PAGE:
March 12, 2021

COVID-19 and Quality of medicinal products

The pharmaceutical industry has made enormous efforts over the past decades to develop high-quality medicinal products and to produce them batch by batch according to the relevant standards. This development went hand in hand with the specification of approval requirements by the national and international authorities in corresponding guidelines, which pharmaceutical scientists from industry and universities have also contributed to the development of.

The corona pandemic has brought new challenges with regard to the sufficient availability of certain medicinal products and medical devices, which have also brought medical care to its limits in some areas. This applies above all to products whose manufacture has gradually been relocated from Germany and Europe to low-wage countries over the past few decades. But the production of the raw materials required for the pharmaceutical formulation was also affected as soon as these could not be offered at competitive prices under the strict environmental standards in the European Union.

Compulsory Licenses for Vaccines? – Hopes and longings without a realistic perspective

On various occasions in the last few weeks the demand for “compulsory licenses” for patented COVID-19 vaccines has been discovered as a panacea to solve the vaccine shortage. This gives the public the impression – but also the hope – that the deficiency situation could be resolved in the shortest possible time, ideally in days or a few weeks. But would this really be feasible and can such a requirement be expedient? Knowing the difficulties that are generally associated with establishing a pharmaceutical production facility at a new location – on top of that, with such complex processes as the manufacture of vaccines – the perspective associated with this requirement is certainly not realistic.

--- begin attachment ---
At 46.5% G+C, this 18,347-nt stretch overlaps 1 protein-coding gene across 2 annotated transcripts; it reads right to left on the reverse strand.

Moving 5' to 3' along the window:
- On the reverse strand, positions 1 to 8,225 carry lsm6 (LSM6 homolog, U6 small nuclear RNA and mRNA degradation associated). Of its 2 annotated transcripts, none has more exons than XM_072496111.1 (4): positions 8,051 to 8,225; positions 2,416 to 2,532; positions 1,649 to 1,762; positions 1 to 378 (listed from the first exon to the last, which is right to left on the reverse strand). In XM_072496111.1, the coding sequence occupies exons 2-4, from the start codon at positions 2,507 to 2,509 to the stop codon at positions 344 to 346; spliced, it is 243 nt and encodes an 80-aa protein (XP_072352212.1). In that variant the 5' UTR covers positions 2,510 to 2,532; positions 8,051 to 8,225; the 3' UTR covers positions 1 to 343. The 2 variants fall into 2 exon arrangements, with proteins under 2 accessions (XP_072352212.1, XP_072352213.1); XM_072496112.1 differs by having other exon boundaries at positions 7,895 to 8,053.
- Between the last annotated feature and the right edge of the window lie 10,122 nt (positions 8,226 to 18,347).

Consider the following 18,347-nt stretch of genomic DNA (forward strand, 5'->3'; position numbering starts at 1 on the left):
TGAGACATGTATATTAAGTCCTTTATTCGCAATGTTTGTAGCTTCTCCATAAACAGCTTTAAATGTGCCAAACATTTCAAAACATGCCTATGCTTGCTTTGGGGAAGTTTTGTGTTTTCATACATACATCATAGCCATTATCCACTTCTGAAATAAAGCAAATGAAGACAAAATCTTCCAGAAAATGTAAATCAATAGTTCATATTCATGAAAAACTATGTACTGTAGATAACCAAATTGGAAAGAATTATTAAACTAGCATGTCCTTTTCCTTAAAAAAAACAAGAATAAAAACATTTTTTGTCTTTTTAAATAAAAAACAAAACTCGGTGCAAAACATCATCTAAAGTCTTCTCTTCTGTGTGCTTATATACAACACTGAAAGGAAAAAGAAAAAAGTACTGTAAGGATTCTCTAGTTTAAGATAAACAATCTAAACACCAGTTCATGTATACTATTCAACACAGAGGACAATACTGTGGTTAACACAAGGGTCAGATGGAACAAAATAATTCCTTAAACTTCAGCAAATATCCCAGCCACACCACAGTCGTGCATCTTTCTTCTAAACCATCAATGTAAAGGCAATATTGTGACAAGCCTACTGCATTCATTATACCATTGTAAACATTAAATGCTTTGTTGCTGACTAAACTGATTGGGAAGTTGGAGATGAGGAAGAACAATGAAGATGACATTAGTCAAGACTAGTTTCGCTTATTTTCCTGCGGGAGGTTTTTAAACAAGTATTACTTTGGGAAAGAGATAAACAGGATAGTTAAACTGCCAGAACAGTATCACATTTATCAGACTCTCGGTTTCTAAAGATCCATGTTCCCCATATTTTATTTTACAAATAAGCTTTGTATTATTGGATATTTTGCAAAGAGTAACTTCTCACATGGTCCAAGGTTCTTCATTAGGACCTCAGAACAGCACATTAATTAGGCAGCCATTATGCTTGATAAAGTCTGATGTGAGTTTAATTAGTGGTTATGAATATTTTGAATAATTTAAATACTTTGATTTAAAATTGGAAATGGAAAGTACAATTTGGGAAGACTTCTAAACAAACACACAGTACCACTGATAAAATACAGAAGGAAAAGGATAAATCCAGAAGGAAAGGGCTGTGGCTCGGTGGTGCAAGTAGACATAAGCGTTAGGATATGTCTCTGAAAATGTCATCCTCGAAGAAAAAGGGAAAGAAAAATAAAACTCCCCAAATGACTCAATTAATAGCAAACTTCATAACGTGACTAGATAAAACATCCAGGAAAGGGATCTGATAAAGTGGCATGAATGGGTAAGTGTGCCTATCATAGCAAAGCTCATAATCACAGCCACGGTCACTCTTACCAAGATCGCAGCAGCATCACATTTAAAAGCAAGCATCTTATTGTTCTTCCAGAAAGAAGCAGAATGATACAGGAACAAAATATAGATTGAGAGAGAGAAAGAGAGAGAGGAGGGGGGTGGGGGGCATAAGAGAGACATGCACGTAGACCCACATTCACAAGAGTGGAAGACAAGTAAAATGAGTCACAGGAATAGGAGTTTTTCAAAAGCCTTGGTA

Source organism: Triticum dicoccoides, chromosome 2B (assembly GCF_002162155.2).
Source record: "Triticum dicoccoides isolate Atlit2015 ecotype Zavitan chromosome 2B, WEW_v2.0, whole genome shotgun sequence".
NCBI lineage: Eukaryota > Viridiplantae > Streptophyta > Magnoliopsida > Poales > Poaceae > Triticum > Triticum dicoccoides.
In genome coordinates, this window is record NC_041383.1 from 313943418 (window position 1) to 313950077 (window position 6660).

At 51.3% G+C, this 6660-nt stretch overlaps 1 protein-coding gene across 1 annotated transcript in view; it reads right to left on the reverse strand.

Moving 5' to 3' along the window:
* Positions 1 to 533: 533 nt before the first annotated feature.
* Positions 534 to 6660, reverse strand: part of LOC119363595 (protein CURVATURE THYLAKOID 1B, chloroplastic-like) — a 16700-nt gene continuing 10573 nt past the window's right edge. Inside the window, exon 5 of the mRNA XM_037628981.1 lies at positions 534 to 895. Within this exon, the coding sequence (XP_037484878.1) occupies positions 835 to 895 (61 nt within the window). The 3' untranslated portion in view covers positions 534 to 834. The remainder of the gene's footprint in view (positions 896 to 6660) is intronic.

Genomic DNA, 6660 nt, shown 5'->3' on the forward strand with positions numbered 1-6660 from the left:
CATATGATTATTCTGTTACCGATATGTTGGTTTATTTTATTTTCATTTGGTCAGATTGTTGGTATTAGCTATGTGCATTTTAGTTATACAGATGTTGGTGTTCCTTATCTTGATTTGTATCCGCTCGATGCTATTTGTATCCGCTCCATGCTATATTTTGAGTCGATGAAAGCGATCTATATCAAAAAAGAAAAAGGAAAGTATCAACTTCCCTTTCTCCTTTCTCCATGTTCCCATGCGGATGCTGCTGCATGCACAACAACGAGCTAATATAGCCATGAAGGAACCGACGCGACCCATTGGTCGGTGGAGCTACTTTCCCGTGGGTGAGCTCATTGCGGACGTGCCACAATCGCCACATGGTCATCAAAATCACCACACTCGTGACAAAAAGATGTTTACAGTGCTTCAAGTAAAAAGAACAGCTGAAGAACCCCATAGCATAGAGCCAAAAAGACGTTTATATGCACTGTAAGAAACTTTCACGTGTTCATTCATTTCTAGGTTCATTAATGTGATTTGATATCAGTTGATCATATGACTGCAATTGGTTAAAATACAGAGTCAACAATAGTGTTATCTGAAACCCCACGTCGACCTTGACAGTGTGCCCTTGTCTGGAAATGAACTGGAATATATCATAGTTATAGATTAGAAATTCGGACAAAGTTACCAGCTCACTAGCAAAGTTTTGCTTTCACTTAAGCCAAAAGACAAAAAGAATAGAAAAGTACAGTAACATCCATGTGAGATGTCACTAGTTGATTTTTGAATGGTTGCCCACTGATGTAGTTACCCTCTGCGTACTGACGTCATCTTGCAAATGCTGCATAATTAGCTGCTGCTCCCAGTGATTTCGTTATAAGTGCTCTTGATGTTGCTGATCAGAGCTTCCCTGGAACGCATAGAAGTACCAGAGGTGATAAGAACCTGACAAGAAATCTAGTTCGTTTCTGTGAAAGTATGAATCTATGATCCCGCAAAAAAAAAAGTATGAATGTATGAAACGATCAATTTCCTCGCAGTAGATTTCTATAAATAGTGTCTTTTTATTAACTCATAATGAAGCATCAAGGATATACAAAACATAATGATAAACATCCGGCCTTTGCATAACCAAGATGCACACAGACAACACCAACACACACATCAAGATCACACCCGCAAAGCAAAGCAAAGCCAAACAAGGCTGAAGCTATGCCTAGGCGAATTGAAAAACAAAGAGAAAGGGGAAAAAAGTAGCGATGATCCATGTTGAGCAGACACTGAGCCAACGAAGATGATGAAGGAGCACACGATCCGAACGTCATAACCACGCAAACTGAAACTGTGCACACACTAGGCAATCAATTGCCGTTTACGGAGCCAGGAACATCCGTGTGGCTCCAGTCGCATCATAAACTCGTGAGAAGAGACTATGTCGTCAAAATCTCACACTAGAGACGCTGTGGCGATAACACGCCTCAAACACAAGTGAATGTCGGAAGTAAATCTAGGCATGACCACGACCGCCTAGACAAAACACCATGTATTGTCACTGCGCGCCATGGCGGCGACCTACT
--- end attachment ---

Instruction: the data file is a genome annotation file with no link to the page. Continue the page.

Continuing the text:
In view of the enormous efforts that companies have to make to consistently produce drugs of the required quality, setting up the facilities required for this in the short term and, above all, carrying out all the necessary measures to validate the quality is unrealistic. The targeted production of additional vaccine quantities would only be possible after months.

All the more gratifying are the alliances and collaborations between the patent and approval holders of COVID-19 vaccines and pharmaceutical companies to advance research and development as well as approval and to increase production capacities.

Return of pharmaceutical production to Europe

The same also applies to the relocation of pharmaceutical production from the Asian locations back to Europe or Germany, which has been called for on various occasions in the context of the pandemic. This initiative is to be welcomed in principle, but implementation in this case also poses major challenges. It is not just a matter of a simple change of location (there are clear regulatory requirements for this), but other problems arise, such as the question of the availability of identical pharmaceutical exipients and access to the corresponding suppliers. Not in every case – especially not when production is outsourced to subcontractors – this will be possible without a hitch. If, however, other raw materials have to be used and modifications of the manufacturing process are unavoidable, changes in quality could result which in individual cases would even make further clinical investigations necessary.

The Frankfurt Foundation Quality of Medicines will closely follow the developments and actively support the necessary specialist discussion.

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